Presentation Blocks: 03-24-2018 - Saturday - 11:00 AM - 12:15 PM

Title: Characterizing Axon Guidance in Mouse Palate


Michael Chen (Presenter)

Audrey O'Neill, UCSF
Jeffrey Bush, UCSF


Objectives: The secondary palate is a sensory organ housing the nasopalatine, greater palatine, and lesser palatine nerves, which are critical for general and taste sensation, and are anesthetic targets for maxillary dental procedures. However, nerve development in the palate has not be studied extensively. Hence, this study aims to characterize axonal phenotypes and their interactions with Ephs/ephrins, which are signaling cues that have been shown to be involved in axon guidance in other parts of the body. We aim to characterize the architecture of palatal axons in wildtype and mutant murine embryos at various embryonic stages.

Methods: Wildtype and mutant embryos of various stages were harvested at various stages (E11.5-E15.5). The palates were dissected, stained with a 2H3 (anti-neurofilament) antibody, an anti-ephrin-B1 antibody, and DAPI, cleared in SeeDB, and visualized using confocal microscopy.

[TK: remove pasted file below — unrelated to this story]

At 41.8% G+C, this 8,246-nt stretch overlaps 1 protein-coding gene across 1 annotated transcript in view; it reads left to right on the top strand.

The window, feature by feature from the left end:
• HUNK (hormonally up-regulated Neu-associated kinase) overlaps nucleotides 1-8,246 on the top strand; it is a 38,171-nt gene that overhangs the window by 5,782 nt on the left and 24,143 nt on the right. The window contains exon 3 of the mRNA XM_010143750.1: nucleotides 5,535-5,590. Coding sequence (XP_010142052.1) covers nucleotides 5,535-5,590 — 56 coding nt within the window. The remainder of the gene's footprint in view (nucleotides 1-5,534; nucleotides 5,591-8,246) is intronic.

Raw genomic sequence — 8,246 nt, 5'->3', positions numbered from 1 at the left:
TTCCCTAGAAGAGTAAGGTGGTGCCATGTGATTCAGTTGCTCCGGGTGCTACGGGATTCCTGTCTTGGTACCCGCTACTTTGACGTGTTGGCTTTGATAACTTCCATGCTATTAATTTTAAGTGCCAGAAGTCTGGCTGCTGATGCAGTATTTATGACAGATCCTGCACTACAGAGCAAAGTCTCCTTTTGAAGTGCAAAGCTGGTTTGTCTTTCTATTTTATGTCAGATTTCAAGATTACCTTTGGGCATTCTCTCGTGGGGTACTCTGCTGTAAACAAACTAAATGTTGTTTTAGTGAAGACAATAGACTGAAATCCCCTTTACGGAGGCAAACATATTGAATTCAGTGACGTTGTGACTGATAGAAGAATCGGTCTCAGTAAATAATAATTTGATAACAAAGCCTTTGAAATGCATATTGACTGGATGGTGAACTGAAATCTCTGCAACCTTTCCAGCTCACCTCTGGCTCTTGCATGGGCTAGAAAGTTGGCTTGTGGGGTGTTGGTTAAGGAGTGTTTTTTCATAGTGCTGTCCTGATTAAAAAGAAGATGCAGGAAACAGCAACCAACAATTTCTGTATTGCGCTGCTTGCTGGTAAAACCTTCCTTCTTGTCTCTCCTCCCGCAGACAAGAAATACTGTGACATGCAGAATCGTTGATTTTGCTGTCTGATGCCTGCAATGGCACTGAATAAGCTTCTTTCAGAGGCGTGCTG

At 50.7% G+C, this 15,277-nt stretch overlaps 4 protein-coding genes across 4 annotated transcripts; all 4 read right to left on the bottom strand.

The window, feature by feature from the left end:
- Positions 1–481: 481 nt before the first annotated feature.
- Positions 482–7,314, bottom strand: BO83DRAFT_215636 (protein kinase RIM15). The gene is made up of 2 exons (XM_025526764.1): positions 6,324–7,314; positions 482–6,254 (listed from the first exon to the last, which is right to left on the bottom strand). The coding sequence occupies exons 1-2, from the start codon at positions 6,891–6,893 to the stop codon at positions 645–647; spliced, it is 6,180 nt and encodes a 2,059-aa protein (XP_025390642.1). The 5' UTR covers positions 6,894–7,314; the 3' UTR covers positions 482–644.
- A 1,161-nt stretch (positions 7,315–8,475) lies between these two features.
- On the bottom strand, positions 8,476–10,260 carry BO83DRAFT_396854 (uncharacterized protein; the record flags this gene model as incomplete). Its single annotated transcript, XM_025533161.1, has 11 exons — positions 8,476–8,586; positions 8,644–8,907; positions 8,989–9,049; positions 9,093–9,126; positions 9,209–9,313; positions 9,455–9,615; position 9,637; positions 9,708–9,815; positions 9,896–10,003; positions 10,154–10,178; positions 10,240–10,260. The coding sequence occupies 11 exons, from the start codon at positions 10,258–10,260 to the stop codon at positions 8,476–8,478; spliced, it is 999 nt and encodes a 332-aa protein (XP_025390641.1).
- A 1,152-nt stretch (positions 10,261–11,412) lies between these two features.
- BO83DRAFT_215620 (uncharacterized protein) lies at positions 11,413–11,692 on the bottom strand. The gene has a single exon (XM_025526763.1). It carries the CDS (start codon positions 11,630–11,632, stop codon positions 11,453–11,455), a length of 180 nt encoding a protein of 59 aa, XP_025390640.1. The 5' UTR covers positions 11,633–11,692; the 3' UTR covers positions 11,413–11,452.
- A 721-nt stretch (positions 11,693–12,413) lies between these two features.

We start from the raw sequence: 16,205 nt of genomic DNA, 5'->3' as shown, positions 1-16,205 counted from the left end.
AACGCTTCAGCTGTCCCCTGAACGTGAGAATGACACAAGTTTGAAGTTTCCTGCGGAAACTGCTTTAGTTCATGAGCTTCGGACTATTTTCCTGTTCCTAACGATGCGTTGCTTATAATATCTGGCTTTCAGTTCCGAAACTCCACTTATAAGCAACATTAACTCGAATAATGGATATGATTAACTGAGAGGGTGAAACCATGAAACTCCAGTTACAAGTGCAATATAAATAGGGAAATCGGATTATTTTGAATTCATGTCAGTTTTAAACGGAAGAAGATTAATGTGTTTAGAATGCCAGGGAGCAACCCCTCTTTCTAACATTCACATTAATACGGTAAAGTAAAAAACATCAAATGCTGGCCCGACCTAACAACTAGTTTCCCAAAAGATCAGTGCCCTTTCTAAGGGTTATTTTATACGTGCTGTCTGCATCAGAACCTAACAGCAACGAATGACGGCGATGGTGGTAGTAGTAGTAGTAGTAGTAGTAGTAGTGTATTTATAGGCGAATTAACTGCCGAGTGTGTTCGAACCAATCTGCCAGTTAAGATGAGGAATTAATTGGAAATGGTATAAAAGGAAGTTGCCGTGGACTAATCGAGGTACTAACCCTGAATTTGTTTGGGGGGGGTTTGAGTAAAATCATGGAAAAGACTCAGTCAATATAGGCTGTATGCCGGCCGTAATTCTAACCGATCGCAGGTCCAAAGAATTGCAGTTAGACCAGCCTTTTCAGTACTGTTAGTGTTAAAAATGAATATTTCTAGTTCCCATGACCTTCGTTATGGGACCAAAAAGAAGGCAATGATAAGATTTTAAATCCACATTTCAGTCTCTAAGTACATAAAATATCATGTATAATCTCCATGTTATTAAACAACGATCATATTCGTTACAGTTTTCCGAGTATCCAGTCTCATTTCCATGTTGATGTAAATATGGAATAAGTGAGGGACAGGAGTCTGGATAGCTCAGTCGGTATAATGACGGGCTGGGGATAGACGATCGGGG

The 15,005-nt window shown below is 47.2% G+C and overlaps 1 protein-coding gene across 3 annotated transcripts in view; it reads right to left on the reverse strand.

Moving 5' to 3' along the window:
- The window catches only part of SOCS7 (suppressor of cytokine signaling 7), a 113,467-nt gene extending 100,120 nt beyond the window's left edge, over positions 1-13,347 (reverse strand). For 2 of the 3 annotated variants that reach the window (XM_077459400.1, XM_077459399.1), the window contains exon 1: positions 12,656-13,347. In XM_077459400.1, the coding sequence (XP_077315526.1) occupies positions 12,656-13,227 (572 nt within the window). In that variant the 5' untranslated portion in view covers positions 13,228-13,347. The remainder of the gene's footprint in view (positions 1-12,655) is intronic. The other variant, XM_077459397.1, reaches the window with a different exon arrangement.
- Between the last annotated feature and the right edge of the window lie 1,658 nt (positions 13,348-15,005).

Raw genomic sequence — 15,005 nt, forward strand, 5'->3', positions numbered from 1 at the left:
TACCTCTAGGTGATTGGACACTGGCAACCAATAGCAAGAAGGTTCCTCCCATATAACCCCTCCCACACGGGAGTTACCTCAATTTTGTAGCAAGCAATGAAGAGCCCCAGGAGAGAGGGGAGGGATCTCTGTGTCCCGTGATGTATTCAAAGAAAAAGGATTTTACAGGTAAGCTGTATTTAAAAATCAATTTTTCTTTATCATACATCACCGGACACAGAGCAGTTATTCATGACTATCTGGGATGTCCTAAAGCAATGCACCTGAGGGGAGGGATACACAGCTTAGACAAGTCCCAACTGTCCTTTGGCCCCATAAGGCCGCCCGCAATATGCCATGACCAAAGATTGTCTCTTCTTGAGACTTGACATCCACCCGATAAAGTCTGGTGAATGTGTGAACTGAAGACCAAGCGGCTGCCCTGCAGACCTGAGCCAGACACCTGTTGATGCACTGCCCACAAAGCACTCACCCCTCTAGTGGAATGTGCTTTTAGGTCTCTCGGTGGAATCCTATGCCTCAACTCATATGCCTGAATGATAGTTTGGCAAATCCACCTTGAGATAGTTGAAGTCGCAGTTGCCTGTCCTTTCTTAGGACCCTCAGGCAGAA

Results: Wildtype E11.5 embryos lack any branches. Wildtype E12.5 embryos exhibit small lateral branches. In wildtype E13.5 embryos, the greater palatine nerve has parallel lateral branches and lacks branches at the anterior-medial border, where ephrin-B1 is strongly expressed. At E14.5 and E15.5, the greater palatine nerve branches into the anterior-medial palate. Efnb1 heterozygous mutants display fewer parallel branches and ephrinB1 patches that axons seem to track along. EphA3;EphA7 double mutants appear similar to controls.

Conclusions: In wildtype mice, the greater palatine nerve first branches laterally and then medially. This could be due to high ephrin-B1 expression in the anterior-medial palate acting as a repulsive force for axon guidance. Consistent with this, disorganized ephrin-B1 expression leads to disorganization of the axon tree. Though EphA3 and EphA7 are expressed in the palate, they appear not to affect axon guidance. Elucidating these cellular mechanisms could enhance our understanding of axon guidance mechanisms in secondary palate development and improve diagnosis of failed axon patterning, which is important for understanding dental anesthesia.